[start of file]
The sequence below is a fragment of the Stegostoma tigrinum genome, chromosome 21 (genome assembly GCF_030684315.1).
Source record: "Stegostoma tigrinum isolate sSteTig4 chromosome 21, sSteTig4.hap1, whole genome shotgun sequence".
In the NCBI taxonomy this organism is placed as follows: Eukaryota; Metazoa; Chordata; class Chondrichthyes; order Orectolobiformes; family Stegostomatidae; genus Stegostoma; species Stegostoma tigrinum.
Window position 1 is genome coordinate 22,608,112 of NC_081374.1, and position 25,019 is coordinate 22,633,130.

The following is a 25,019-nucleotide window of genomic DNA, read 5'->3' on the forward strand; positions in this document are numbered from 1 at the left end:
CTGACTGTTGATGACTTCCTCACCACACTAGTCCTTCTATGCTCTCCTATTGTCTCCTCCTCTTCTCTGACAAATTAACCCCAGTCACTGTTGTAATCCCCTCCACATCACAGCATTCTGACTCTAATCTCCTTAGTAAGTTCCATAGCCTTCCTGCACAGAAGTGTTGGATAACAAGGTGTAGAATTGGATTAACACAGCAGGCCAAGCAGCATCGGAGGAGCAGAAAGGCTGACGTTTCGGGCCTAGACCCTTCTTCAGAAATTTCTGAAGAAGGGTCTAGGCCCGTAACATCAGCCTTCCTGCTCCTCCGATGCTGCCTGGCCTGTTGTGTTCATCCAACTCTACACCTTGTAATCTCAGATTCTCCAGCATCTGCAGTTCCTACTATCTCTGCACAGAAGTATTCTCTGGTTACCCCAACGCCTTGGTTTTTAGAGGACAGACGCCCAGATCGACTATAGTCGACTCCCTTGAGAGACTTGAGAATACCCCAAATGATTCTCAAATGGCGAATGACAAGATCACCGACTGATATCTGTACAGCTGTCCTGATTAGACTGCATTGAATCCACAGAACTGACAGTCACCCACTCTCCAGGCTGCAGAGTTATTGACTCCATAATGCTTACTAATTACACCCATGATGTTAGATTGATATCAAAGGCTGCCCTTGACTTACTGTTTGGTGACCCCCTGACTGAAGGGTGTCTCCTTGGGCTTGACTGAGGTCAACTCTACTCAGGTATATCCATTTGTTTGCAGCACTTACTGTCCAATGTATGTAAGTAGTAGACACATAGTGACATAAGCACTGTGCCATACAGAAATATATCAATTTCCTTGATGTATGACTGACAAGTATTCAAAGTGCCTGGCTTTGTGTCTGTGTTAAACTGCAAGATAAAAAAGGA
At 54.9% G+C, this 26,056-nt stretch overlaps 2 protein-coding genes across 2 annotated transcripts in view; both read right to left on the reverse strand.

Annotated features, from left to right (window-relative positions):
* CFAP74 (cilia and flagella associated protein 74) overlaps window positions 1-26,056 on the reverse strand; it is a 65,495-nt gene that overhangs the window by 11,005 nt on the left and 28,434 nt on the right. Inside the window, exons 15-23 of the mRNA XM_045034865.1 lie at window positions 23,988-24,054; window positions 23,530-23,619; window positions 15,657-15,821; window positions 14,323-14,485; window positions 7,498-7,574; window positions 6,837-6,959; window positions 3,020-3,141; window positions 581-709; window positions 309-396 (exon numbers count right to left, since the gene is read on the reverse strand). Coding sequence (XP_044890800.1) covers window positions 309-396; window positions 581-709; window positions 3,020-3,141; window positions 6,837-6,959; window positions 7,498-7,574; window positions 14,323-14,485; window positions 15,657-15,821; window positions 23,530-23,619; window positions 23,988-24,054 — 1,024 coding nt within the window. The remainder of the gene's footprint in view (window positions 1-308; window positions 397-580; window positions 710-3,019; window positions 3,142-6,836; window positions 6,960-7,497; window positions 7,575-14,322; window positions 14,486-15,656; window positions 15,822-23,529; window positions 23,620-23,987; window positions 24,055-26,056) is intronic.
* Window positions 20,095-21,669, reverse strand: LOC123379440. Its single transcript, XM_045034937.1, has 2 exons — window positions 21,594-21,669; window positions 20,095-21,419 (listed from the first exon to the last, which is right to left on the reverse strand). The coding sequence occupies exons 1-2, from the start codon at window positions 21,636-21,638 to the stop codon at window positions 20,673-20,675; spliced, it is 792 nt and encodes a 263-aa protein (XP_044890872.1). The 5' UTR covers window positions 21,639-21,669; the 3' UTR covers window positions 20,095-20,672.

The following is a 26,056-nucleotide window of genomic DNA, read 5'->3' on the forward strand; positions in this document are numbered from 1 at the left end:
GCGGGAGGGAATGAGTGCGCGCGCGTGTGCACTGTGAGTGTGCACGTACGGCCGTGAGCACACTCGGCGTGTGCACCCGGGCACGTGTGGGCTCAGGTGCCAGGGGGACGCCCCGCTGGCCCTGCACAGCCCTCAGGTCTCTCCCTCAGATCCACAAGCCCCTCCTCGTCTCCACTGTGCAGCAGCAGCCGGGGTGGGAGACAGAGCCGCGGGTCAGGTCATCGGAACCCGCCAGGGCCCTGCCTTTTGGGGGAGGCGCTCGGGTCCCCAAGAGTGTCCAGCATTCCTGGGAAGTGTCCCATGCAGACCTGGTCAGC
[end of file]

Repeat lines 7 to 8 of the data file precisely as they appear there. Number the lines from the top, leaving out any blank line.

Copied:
At 54.9% G+C, this 26,056-nt stretch overlaps 2 protein-coding genes across 2 annotated transcripts in view; both read right to left on the reverse strand.

Annotated features, from left to right (window-relative positions):